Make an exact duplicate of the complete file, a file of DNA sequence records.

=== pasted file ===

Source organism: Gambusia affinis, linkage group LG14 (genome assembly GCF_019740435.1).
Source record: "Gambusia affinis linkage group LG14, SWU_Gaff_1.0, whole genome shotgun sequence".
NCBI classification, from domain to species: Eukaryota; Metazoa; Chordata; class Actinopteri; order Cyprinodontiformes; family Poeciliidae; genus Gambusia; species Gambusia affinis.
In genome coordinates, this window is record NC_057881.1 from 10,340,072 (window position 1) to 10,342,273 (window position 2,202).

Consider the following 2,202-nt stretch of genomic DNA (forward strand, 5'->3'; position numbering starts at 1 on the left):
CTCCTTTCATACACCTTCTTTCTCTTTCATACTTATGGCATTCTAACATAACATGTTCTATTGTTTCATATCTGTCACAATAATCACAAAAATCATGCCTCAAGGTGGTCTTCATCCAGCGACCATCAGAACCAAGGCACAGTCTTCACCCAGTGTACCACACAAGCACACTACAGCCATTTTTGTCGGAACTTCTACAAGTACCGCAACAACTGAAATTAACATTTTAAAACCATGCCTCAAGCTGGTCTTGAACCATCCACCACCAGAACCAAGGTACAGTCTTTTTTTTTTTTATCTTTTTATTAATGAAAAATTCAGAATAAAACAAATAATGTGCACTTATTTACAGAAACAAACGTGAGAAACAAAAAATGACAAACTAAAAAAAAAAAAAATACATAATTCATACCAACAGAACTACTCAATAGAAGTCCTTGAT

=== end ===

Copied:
Source organism: Gambusia affinis, linkage group LG14 (genome assembly GCF_019740435.1).
Source record: "Gambusia affinis linkage group LG14, SWU_Gaff_1.0, whole genome shotgun sequence".
NCBI classification, from domain to species: Eukaryota; Metazoa; Chordata; class Actinopteri; order Cyprinodontiformes; family Poeciliidae; genus Gambusia; species Gambusia affinis.
In genome coordinates, this window is record NC_057881.1 from 10,340,072 (window position 1) to 10,342,273 (window position 2,202).

Consider the following 2,202-nt stretch of genomic DNA (forward strand, 5'->3'; position numbering starts at 1 on the left):
CTCCTTTCATACACCTTCTTTCTCTTTCATACTTATGGCATTCTAACATAACATGTTCTATTGTTTCATATCTGTCACAATAATCACAAAAATCATGCCTCAAGGTGGTCTTCATCCAGCGACCATCAGAACCAAGGCACAGTCTTCACCCAGTGTACCACACAAGCACACTACAGCCATTTTTGTCGGAACTTCTACAAGTACCGCAACAACTGAAATTAACATTTTAAAACCATGCCTCAAGCTGGTCTTGAACCATCCACCACCAGAACCAAGGTACAGTCTTTTTTTTTTTTATCTTTTTATTAATGAAAAATTCAGAATAAAACAAATAATGTGCACTTATTTACAGAAACAAACGTGAGAAACAAAAAATGACAAACTAAAAAAAAAAAAAATACATAATTCATACCAACAGAACTACTCAATAGAAGTCCTTGAT